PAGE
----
[Sarcophagus of Empress Theophanu in the Church of St. Pantaleon, Cologne, Germany.  Theophanu’s parentage is unknown.  Otto I had requested a Byzantine princess born to the purple (i.e., a daughter born during the reign of her father) for his son Otto II.  The Germans initially grumbled when presented with Theophanu, a niece of the Emperor John I Tzimisces, on the grounds that she was not related to the previous Macedonian dynasty.  This indicates that Theophanu was not related to Tzimisces’ second wife Theodora, daughter of the Emperor Constantine VII.  In the event, the marriage was of some prestige to the Germans and Tzimisces as well.)

The Khazars disappeared, absorbed into the Eastern European ethnic stew.  The Khazar elite practiced Judaism, but were they ethnic Jews?  Getting an unequivocal answer is difficult.  One supposes the Khazar elite intermarried with (co-opted) ethnic Jews in order to legitimate the identity of the elite.

But were the Khazar upper classes overlords of an indigenous populace much as the Norman warrior class were overlords of the Anglo-Saxons?  Some historians agree the Khazar elite differed ethnically and linguistically from their subject peoples.  One trend in the warrior class in the Medieval period is its desire to distance itself from the ordinary mass of people.  Thus Judaism would be a sign of status or class that differentiated the elite from the masses.

In this scenario, at any given time we might see Jewish Khazars who actually numbered in the thousands, rather than tens or hundreds of thousands. A very small group:  the warrior elite, the administrative elite, and the royal family.  Khazar Judaism was not just religion, but something perhaps approaching an order of chivalry.  The psychology behind the Khazar conversion is the identification by the Khazar elite with the epic events of the Old Testament rather than the proselytizing inclusiveness of Christianity. The Khazar Jewish elite did not intend to share their religion with the masses.  The wife of (3) Zoltan would be of this elite class.  Nonetheless Judaism may have trickled into the lower classes.

And as the Norman subjection of England illustrates, during the Medieval period it was possible for a well-armed and highly organized military to control a much larger population.  In any military organization there are ranks, and the supposition that Judaism was the pursuit of the Khazar elite doesn’t mean they could not command troops who were not Jewish.

A few final observations:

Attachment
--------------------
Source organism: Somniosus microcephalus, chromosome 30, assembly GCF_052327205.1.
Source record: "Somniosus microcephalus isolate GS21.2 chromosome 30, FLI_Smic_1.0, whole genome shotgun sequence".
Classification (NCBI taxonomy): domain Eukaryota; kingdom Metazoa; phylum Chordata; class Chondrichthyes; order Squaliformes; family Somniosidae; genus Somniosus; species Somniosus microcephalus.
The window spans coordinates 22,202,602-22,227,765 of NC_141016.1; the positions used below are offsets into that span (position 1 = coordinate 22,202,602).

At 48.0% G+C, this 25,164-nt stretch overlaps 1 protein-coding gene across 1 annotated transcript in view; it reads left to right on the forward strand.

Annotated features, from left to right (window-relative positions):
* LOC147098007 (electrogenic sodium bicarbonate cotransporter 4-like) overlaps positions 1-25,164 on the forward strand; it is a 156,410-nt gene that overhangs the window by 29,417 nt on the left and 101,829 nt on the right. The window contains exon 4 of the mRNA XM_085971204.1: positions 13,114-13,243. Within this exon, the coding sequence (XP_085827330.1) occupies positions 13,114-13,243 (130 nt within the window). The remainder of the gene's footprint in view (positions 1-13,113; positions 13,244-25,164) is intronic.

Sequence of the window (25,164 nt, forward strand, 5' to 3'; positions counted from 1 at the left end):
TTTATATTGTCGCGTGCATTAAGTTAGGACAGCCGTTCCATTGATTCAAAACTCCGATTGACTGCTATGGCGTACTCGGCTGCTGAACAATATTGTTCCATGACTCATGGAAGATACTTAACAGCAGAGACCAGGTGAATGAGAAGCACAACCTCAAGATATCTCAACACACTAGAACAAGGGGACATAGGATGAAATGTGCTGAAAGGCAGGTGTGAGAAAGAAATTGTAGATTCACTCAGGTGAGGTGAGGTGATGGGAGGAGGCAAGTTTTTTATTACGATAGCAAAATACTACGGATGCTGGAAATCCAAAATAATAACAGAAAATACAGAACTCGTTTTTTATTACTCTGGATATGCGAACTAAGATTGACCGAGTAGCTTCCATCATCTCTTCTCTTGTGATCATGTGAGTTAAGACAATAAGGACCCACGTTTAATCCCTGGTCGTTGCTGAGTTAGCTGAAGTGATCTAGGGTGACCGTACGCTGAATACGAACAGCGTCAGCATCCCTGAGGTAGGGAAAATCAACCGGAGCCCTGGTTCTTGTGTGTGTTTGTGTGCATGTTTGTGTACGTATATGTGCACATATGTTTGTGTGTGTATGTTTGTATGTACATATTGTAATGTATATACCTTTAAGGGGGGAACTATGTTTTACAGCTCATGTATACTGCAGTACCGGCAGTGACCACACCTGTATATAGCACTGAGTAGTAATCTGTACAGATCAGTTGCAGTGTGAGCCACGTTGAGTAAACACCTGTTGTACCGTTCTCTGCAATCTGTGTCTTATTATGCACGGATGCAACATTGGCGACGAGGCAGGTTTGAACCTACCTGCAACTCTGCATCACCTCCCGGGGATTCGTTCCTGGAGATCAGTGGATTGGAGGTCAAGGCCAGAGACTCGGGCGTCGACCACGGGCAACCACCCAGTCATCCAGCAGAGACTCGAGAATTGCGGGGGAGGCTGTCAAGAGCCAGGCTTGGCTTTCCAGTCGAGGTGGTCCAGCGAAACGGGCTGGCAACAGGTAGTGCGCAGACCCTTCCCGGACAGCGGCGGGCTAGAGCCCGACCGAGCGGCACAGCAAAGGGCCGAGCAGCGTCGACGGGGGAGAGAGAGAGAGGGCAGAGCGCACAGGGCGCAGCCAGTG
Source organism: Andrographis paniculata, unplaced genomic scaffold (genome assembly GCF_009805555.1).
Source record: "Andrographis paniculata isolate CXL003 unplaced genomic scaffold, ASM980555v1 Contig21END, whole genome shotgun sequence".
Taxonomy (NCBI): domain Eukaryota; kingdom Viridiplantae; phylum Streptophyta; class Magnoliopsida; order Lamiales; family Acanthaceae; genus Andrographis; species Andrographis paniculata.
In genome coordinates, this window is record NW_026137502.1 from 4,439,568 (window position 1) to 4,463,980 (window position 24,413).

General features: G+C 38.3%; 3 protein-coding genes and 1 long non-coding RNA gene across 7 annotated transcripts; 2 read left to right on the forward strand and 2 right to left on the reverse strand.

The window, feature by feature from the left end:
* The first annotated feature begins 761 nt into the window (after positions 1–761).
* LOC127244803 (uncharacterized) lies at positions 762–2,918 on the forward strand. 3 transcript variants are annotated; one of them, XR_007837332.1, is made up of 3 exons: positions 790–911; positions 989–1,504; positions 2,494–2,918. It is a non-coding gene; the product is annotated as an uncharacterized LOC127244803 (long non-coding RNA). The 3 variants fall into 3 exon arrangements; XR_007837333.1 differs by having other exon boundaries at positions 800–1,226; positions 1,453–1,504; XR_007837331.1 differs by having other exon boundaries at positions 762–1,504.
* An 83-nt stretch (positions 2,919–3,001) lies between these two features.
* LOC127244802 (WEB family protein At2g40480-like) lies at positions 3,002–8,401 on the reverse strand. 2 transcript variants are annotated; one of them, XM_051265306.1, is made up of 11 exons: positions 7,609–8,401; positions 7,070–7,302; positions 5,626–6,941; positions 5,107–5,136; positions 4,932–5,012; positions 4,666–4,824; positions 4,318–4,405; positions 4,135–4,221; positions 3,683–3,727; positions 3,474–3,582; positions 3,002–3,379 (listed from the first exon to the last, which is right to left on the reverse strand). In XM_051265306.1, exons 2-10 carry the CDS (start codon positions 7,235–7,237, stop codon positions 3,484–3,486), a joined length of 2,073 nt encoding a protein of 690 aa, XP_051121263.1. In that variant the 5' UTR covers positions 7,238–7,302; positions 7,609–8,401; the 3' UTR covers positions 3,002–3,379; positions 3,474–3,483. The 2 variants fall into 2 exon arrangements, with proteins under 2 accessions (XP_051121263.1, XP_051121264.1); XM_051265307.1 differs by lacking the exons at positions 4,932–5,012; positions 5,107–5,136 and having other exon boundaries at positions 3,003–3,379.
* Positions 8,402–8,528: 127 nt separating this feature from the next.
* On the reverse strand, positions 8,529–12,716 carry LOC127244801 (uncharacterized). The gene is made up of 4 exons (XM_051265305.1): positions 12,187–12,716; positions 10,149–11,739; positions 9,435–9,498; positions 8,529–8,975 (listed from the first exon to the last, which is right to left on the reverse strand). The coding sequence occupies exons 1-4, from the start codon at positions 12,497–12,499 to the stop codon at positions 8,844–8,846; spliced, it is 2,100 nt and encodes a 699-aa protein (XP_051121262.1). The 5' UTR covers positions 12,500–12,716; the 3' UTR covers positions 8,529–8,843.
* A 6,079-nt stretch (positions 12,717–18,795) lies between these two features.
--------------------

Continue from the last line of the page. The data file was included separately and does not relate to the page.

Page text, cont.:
(a)  The Khazars at some point had a dual power sharing arrangement between the king, a symbol and social leader of the state, and the “bek,” who commanded the military. This system reminds one of the situation toward the end of the Merovingian period in dark-age Francia in which the “Mayors of the Palace” controlled the military. Ultimately, the “Mayor of the Palace” overthrew the king and the functions were united in one person.

(b)  Religious fervor is not a constant, and observance can rise and fall over the centuries. Constantine Zuckerman dates the Khazar conversion to ca. 861, but I think that date is much too late.  It would make the Khazar king Joseph’s letter completely unreliable.  In favoring a late date for the conversion,  Zuckerman wants to explain why Judaism did not penetrate to the lower levels of Khazar society, but I think perhaps he doesn’t understand the need which Judaism fulfilled for the Khazars.  That the use of Jewish symbols on Khazar objects date to a certain time doesn’t mean the Khazar “conversion” must date to that time.  See (d).

(c)  The sources contradict one another for a variety of reasons, the two principal causes being:

       (1)  They had passed through a number of hands.

       (2)   The writing of history in those times having as a main objective the illustration of a moral point, causing the author to adjust the “facts” to fit in with that objective.

(d)  One account of the Khazar conversion which may have a kernel of truth is that an early Khazar Commander-in-Chief (a “bek”?) married a Jewish woman called Serah, who pointed out to him that he was Jewish, and should undertake the study of his true religion.  The story, while undoubtedly romantic, has at its basis a common pattern in which royal women brought into their households religious personnel and retainers: the wife who civilizes a powerful, but crude, husband. This tale is echoed in the story of St. Margaret, who “reformed” the loose Christianity at the court of her husband, King Malcolm III of Scotland.